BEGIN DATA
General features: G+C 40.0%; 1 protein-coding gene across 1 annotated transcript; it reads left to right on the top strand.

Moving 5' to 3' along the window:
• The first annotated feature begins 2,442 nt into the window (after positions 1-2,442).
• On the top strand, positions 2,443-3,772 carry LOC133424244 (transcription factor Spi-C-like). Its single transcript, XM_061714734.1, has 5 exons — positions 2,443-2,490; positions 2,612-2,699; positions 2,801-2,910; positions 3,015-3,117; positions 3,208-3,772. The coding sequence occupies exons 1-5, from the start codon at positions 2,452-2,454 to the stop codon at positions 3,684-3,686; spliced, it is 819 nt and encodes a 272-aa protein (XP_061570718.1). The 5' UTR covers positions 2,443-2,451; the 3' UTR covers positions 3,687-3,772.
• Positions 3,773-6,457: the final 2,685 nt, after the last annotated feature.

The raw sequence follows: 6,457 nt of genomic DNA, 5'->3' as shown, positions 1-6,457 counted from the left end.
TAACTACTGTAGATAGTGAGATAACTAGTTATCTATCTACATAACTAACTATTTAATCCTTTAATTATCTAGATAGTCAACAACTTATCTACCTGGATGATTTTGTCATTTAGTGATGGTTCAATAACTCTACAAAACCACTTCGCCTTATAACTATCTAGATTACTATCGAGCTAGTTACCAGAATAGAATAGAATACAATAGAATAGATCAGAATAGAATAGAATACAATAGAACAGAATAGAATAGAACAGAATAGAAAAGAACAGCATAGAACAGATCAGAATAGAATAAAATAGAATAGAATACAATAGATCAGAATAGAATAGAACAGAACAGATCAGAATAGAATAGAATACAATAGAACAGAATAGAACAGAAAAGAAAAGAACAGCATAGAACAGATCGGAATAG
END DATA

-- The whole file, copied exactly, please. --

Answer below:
General features: G+C 40.0%; 1 protein-coding gene across 1 annotated transcript; it reads left to right on the top strand.

Moving 5' to 3' along the window:
• The first annotated feature begins 2,442 nt into the window (after positions 1-2,442).
• On the top strand, positions 2,443-3,772 carry LOC133424244 (transcription factor Spi-C-like). Its single transcript, XM_061714734.1, has 5 exons — positions 2,443-2,490; positions 2,612-2,699; positions 2,801-2,910; positions 3,015-3,117; positions 3,208-3,772. The coding sequence occupies exons 1-5, from the start codon at positions 2,452-2,454 to the stop codon at positions 3,684-3,686; spliced, it is 819 nt and encodes a 272-aa protein (XP_061570718.1). The 5' UTR covers positions 2,443-2,451; the 3' UTR covers positions 3,687-3,772.
• Positions 3,773-6,457: the final 2,685 nt, after the last annotated feature.

The raw sequence follows: 6,457 nt of genomic DNA, 5'->3' as shown, positions 1-6,457 counted from the left end.
TAACTACTGTAGATAGTGAGATAACTAGTTATCTATCTACATAACTAACTATTTAATCCTTTAATTATCTAGATAGTCAACAACTTATCTACCTGGATGATTTTGTCATTTAGTGATGGTTCAATAACTCTACAAAACCACTTCGCCTTATAACTATCTAGATTACTATCGAGCTAGTTACCAGAATAGAATAGAATACAATAGAATAGATCAGAATAGAATAGAATACAATAGAACAGAATAGAATAGAACAGAATAGAAAAGAACAGCATAGAACAGATCAGAATAGAATAAAATAGAATAGAATACAATAGATCAGAATAGAATAGAACAGAACAGATCAGAATAGAATAGAATACAATAGAACAGAATAGAACAGAAAAGAAAAGAACAGCATAGAACAGATCGGAATAG